Ramblings on Skating

So Jon and I accompanied three of my nieces and nephews to Classic Skating the other night, and maybe it’s because I haven’t been skating in over 15 years, or maybe it’s because people in Utah feed their kids Malt O’Meal at every meal, but I don’t remember kids being so small. At least I don’t remember being that small, but I’ve been 5’11” since I was 14, so maybe I skipped being that small altogether.

I know for certain that Robbie Hawkins was not that small. Robbie was my first real live human boyfriend, as opposed to the entirely imaginary David Hasselhoff look-alike boyfriend, Brock, with whom I’d often play in the backyard. Brock was my imaginary boyfriend for a good decade, and he was sometimes personified in a full-length body pillow that I would spoon on Saturday mornings as I watched “Land of The Lost” and “Saved by the Bell.”

Robbie, the boyfriend of flesh and blood, was 10 years old and we were in the same 5th grade class. He always wore a maroon member’s only jacket that you could tell he wore everywhere, even to bed at night. He had great teeth, a smile so perfect that you knew he wasn’t ever going to need braces, and not needing braces was perhaps the sexiest thing a 10 year old boy could do. What made him totally unique, though, was how his face looked like it was being systematically colonized by a totalitarian regime of freckles.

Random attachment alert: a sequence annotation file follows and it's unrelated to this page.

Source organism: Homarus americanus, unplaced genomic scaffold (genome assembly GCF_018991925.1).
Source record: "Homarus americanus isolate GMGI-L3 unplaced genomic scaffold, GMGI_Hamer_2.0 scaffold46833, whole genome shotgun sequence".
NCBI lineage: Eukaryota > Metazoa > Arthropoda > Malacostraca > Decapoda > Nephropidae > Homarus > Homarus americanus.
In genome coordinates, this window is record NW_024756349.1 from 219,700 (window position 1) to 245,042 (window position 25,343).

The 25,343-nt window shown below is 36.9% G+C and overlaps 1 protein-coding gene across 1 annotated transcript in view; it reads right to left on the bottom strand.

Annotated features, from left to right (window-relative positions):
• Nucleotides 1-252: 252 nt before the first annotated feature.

We started “going together” one Saturday afternoon after we ran into each other at the local skating rink. He was there with one of his freckled cousins �apparently the freckles were totalitarian and imperialistic � and I was there with my father, who at the time was in the middle of a brutal divorce from my mother. I spent the entire afternoon horrified that they would play that Foreigner song “I Wanna Know What Love Is,” because I didn’t want Robbie to see me or my father crying while wearing skates, I would have just died.

At school the following Monday Robbie stopped me in the hallway before class and told me very seriously, “Your father looks like a good man.” I had no idea what he meant but I knew right then that I totally wanted to go with him. And so we started going together, not particularly anywhere, sometimes near the monkey bars on the playground, sometimes by the water fountain by the boy’s restroom. We once walked all the way around the football field, and that was the farthest I would go with a boy for at least another seven years.

We never once talked on the telephone or even held hands. The only thing ever really exchanged between us were his drawings of a female superhero who was supposed to be me. Throughout the few months we went together the superhero’s boobs got bigger and bigger, a feeble attempt on his part, I suppose, to encourage my own boobs to start sprouting. Little did he know that my boobs wouldn’t take the hint for another 11 years when I would return home from a semester abroad in England 20 pounds heavier and two boobs closer to womanhood.

Sometimes I wonder about Robbie, I wonder how things turned out with Ren�e, the really short girl he went with after me. I wonder how their skate date went the week after he and I had to stop going together, if she fell on her face or slipped on her fat ass, that two-faced scheming whore-bitch.